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Wednesday, November 29, 2006

Genre bliss

I don't know who's behind Electric Storytime (the site provides no clues) but I love these short send-ups of literary fiction. For the cocktail lounge regret scene, try "A Time to Meow."

Monday, November 27, 2006

But sometimes negative is the only way to go

My previous post hinted at the possible advantages of writing in a positive rather than negative vein.

But sometimes negative is the only way to go. And no one can sound more positive when he's being negative than Chicago Sun-Times tech columnist Andy Ihnatko. Watch a master in action as he vaporizes the Zune.

Saturday, November 25, 2006

Accentuate the positive?

The late Stephanie Feeney, founder of the Northwest Gardeners' Resource Directory, was a superb writer and public speaker. I remember hearing her talk about English gardens at the Northwest Garden Show at a time when I was considering writing a travel guide to mystery locales. I noticed immediately that Stephanie managed to be colorful, amusing, and distinctive without ever falling back on two very common communications crutches: deprecation and self deprecation.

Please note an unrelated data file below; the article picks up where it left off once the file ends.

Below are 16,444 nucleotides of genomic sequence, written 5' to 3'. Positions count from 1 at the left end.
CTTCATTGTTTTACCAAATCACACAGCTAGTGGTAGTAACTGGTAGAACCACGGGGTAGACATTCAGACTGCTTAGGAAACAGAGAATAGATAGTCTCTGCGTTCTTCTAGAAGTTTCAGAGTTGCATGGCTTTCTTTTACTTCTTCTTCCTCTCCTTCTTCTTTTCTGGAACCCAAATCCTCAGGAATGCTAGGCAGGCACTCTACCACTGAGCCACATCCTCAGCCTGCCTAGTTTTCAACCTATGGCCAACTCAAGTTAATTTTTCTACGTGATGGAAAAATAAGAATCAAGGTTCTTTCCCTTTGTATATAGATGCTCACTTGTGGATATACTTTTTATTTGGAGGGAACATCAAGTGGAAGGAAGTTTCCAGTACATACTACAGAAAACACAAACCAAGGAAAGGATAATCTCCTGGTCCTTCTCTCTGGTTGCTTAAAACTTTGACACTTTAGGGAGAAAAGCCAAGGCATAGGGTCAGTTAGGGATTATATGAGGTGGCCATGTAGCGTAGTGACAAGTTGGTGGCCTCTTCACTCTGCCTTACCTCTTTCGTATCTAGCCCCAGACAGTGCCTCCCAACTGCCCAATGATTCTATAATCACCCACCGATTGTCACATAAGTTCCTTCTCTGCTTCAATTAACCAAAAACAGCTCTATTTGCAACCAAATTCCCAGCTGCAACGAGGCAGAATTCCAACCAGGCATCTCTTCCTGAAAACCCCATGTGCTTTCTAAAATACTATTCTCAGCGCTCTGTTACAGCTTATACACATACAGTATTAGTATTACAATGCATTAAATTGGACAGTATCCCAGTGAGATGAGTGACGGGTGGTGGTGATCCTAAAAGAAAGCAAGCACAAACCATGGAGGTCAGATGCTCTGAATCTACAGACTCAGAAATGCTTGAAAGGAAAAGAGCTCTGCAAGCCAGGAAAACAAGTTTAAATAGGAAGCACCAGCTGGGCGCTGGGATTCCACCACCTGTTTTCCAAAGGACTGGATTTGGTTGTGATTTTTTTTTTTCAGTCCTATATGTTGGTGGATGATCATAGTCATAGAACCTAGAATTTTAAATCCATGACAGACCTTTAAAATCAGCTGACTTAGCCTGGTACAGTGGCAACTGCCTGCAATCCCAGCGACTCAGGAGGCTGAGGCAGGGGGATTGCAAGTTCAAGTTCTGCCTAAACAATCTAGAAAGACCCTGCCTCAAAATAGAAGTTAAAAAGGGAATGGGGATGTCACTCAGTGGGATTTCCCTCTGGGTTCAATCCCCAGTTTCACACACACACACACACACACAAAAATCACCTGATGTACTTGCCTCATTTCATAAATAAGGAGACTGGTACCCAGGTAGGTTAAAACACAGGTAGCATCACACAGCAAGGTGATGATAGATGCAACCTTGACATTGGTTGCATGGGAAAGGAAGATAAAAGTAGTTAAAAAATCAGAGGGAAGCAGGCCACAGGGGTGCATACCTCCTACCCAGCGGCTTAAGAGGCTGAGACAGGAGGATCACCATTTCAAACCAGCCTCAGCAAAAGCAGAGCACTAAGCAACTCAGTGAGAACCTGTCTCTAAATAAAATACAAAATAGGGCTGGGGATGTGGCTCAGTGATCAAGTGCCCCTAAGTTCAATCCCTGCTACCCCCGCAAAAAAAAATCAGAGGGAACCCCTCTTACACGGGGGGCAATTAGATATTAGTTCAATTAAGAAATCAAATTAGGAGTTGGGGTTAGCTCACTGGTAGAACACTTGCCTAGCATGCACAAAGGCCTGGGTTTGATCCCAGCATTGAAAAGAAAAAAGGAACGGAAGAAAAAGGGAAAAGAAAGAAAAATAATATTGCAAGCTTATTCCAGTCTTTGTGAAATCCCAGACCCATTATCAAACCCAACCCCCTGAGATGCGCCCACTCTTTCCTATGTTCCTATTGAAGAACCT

Anyone who's made a living writing criticism knows how much more attention accrues to a clever, withering attack on a book or film than to an equally well-crafted paean. Complaints and criticism, at least when initially (and creatively) expressed, can be highly entertaining.

And yet, over time, that attention-getting negative approach can come back to hurt a writer. Gradually, the reader comes to think of the writer, the column, or the blog as one long whine, rant, or pity fest.

This danger, I think, is particularly true when writing "how-to" pieces or advice. The writer who focuses advice on what to avoid and how to spot signs that you are screwing up runs the risk of coming across as a sanctimonious finger-waggler. Unless you know the author well, or she is addressing your specific situation, it can be very easy to decide the last thing you want to read is, well, an unsolicited lecture or a dose of negativity.

In September, marketing guru Daphne Gray-Grant wrote a piece for on "Five Negative Thoughts That Can Sabotage Your Writing (and How to Shake Them)." This month she followed up with "Five Positive Thoughts That Will Turbocharge Your Writing (and How to Channel Them)."

Both articles are packed with good information. I'd be curious to hear your reactions to the titles, and to the pieces themselves. Which one did you want to read most? Did you enjoy reading one more than the other?

Tuesday, November 21, 2006

Five things you didn't know about my writing career

Deborah Ng of Writers Row, who compiles an excellent listing of freelance writing jobs and has been a perennial resource for the online writing community, passed along the blogging meme "Five things you didn't know about me."